JR: The drama of Wood vs Conlan might make that my knockout of the year, too, but for variety I’ll decide between two others. I’m close to choosing Caleb Plant’s left hook over Anthony Dirrell, complete with that controversial undertaker celebration, but it’s Joe Cordina against Kenichi Ogawa for what was at stake. A shotgun right put the Japanese man on his back, and the knockout is almost better when you see the fighter almost beat the count before rolling over. Incredible shot to win your first world title.
AP: Chris Billam-Smith vs Armend Xhoxhaj. “Billam-Smith bias”, you say? Recency bias, too? Maybe, but this was a stunning knockout that combined all the factors a fan tends to look for in a favourite finish. Billam-Smith displayed terrific technique and timing, as well as impressive power to send Xhoxhaj lollopping to the canvas in mesmeric fashion. As the Kosovan fell, courtesy of a jackhammer right hook after a flurry of short shots, Billam-Smith even leaned forward to shout in his opponent’s face. A spiteful end to a sickening sequence.
Disappointment of the year
AP: The collapse of Conor Benn vs Chris Eubank Jr. I won’t pretend this was a fight that we needed, but the narrative was unique – a rarity in a sport where you feel like you’ve seen it all – and the contest would have likely been competitive. For it to fall apart was desperately disappointing, especially on such short notice and due to Benn’s drug-test results. For the sake of boxing and Benn’s career, fans should really put Schadenfreude aside and hope the 26-year-old can clear his name. The problem is: Adverse drug-test findings leave a blemish on a boxer’s career, no matter what is proved or disproved at a later date. Depending on how this all plays out in the long term, Benn vs Eubank Jr, three decades after Nigel Benn fought Chris Eubank last, would still be a fun fight and event.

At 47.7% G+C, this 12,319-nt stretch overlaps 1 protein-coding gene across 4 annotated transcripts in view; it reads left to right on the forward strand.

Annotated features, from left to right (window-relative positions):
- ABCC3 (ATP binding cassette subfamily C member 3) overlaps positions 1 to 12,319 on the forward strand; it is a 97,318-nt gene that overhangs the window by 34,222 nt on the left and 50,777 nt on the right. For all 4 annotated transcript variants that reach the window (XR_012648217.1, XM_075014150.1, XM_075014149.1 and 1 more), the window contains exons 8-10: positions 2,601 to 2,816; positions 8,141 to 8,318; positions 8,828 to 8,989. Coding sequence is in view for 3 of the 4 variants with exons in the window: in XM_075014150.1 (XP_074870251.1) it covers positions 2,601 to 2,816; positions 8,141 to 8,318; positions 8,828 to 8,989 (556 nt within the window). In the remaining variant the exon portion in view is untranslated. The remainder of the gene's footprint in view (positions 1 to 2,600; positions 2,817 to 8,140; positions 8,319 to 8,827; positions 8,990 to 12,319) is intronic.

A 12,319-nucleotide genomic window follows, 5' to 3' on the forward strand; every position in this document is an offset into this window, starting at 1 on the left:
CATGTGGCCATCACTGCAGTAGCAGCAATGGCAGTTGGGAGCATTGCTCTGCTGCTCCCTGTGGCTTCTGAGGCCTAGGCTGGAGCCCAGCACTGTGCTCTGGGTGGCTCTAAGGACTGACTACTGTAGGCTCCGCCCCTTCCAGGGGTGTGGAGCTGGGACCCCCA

OC: Tyson Fury. Sigh, where to start? Is he retired, again? Is he fighting for less than £500million? Just what is going on with the “Gypsy King”? We could’ve seen back to back mega fights in Fury vs Joshua and Fury vs Usyk. Instead, we were left to pay £24.95 for Fury vs Chisora 3, a bout that nobody wanted. I will never complain about Fury’s fighting, as he is simply a joy to watch, but he’s meant for more than a trilogy fight with Chisora; legacy fights, or at the very least meaningful fights that impact the heavyweight division. I hope 2023 is the year we see Fury pull away from his current path and rise above the politics that dominate the boxing world.
JR: Following Fury can be exhausting, but that's a column in itself, so how about more inept judging? Jack Catterall being denied the undisputed light welterweight title against Josh Taylor and the greatest night of his life. Cries of corruption swirled, Taylor dropped a belt, the rematch is made, but redemption can never, ever be complete. It leaves you with a sinking feeling despite knowing it’s a possibility as the cards are read out. That’s boxing.
Must-make fight for 2023
AP: Tyson Fury vs Oleksandr Usyk. I was very close to picking Taylor vs Serrano 2, and I really do hope we see that, but their first clash will go down in history regardless – and I take some solace in that. A rematch between the women would not have the same historical implications, whereas Fury vs Usyk would; not since 2000 has the heavyweight division had an undisputed champion, which is an indictment on the sport’s matchmaking for more than two decades. It’s bad enough that an undisputed champion couldn’t be crowned through an all-British bout between Fury and Joshua, but there should be fewer politics involved in the “Gypsy King” taking on Usyk. Also, the latter contest would be a genuinely fascinating affair – technically and tactically. Make it happen, for the love of boxing.
JR: It’s Tyson Fury vs Oleksandr Usyk, obviously. The sport shoots itself in the foot time and again, but if this can’t be made in 2023, what are we even doing? But let’s see Errol Spence Jr vs Terence Crawford please, the biggest fight in the sport since Floyd Mayweather Jr vs Manny Pacquiao beneath the heavyweights. Both men are getting up in years, the window is fast closing, it has to happen. Lightweight is the division in boxing; if two fights from the top five in the rankings get made, I’ll be happy. If I can choose? Devin Haney vs Vasyl Lomachenko to witness chess-like mastery in the ring and then Gervonta “Tank” Davis vs Ryan Garcia for box office entertainment and nastiness, including a probable throwback to the 24/7 documentaries in the build-up.
OC: Anthony Joshua vs Deontay Wilder. While Fury and Usyk are clearly a cut above the rest of the heavyweight division, that doesn’t mean there isn’t still a lot to fight for. I propose a heavyweight clash between Joshua and Wilder. I feel myself get childishly giddy when thinking about how this one could play out. Say what you like about Wilder as a technician; he is by far the most entertaining heavyweight in the sport. A bout with “AJ” would bring guaranteed fireworks and a lot of unpredictability. A lot would depend on which version of Joshua we would see on the night, but I’d have no problem staying up to the wee hours to watch this. Take my money now.